FIG. 3 is a block diagram of an insert control unit which provides various timing and control signals during insert edit modes;
FIG. 4 is a timing diagram associated with the embodiment of FIG. 1;
FIG. 5 is an illustration of a recording pattern of video, audio and pilot signals according to the invention;
FIG. 6, shown in separate FIGS. 6a and 6b, is a block diagram of a second embodiment of the invention; and
FIG. 7 is a timing diagram associated with the embodiment of FIG. 6.
Referring now to FIGS. 1a and 1b, illustrated in separate sheets, there is shown a video tape recording/playback apparatus constructed according to a first embodiment of the invention. The apparatus includes a plurality of mode selecting switches 19, 20 and 43 having recording- and playback-mode positions marked R and P, respectively, and a plurality of "insert" mode switches 81 to 89 each having normally closed contacts in which they are positioned during normal recording and playback modes and normally open contacts in which they are positioned during insert modes. A record/playback control signal is applied from a terminal 6 through switches 83, 84, 85 to switches 19, 20, 43, respectively, to control their switched positions.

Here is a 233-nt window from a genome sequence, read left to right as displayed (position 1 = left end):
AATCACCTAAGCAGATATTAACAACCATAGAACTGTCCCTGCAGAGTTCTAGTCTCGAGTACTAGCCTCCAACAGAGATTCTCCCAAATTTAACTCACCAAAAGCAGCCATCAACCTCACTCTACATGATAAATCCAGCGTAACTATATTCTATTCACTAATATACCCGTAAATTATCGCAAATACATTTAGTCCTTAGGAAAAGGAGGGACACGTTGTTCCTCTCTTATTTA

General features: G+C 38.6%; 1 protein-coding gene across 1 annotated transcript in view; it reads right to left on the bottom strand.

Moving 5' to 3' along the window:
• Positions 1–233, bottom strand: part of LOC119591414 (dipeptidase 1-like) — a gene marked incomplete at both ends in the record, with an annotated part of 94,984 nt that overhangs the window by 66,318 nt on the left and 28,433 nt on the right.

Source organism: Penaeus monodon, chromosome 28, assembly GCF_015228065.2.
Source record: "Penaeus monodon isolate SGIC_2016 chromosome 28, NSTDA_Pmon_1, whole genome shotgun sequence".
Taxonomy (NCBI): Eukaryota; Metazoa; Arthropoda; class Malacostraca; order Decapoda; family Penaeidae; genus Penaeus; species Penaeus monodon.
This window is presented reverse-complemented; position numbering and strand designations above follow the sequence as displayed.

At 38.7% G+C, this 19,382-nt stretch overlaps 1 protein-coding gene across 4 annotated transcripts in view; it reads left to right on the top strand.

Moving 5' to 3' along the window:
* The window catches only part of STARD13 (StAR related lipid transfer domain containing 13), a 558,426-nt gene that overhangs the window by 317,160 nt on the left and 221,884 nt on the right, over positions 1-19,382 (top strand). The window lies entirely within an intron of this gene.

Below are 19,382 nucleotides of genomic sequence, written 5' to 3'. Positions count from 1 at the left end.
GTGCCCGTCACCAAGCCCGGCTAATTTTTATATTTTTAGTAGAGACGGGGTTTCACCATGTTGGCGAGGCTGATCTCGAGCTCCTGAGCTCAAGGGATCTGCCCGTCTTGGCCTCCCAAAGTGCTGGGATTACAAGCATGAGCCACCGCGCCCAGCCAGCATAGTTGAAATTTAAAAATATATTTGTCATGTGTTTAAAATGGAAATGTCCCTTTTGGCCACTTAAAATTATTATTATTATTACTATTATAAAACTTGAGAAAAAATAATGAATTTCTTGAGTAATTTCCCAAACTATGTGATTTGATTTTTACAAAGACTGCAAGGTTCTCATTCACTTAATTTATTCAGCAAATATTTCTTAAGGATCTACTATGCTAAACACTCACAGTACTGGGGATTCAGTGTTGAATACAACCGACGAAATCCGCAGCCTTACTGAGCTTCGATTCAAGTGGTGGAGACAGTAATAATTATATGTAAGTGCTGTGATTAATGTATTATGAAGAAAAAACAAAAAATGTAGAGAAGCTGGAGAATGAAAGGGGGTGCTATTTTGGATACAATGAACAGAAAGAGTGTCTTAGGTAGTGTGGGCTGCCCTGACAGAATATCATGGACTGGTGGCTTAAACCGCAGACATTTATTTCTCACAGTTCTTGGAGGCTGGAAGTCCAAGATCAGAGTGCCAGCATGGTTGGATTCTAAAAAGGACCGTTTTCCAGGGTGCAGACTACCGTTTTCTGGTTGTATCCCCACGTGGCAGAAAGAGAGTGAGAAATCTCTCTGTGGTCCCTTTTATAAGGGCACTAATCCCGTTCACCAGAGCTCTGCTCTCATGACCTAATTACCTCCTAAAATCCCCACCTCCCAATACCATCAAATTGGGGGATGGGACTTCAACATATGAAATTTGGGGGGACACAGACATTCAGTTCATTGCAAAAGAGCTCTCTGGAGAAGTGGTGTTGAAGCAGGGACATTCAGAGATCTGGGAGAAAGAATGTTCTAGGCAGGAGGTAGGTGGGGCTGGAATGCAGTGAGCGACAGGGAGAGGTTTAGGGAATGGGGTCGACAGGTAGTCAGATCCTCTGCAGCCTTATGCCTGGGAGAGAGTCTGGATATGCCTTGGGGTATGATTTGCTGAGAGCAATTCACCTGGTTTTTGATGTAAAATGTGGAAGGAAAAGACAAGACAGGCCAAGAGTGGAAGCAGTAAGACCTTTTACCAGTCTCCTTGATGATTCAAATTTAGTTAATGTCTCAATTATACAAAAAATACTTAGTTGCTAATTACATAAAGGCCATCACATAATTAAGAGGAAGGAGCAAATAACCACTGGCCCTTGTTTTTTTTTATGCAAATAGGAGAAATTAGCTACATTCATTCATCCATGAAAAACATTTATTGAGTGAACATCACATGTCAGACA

In FIG. 2, video transducer heads A and B are mounted diametrically opposite each other on a rotary cylinder 1 which spins at high speeds about an axis tilted to the direction of movement of a videotape 2. The tape 2 is wound on that portion of the cylinder 1 that extends over an arc greater than 180 degrees as shown in FIG. 2 so that the video heads A and B are simultaneously brought into contact with the tape 2. Video and audio signals are recorded on that area of tape 2 that contacts the cylinder 1 and the extent of this contact area defines the length of the recording track. As illustrated in FIG. 2, this contact area, or track, is divided into five angular sections designated θ1 to θ5, with θ4 being equal to 180 degrees where the video signal of a field interval is recorded. The angular sections θ3 and θ5 are overlapping areas where video signals of adjacent fields are recorded. The angular sections θ1 and θ2 are areas where a preamble code and a digitized audio signal are respectively recorded. For operating the circuit of FIG. 1 an insert control circuit 3 is included, which, as schematically shown in FIG. 3, receives an edit command signal and an insert command signal and generates an edit signal, an insert signal, various gating pulses A1-A4, B1-B4, A1', A3', B1' and B3', and pulses for switching the video heads and sampling the tracking control signal for storage.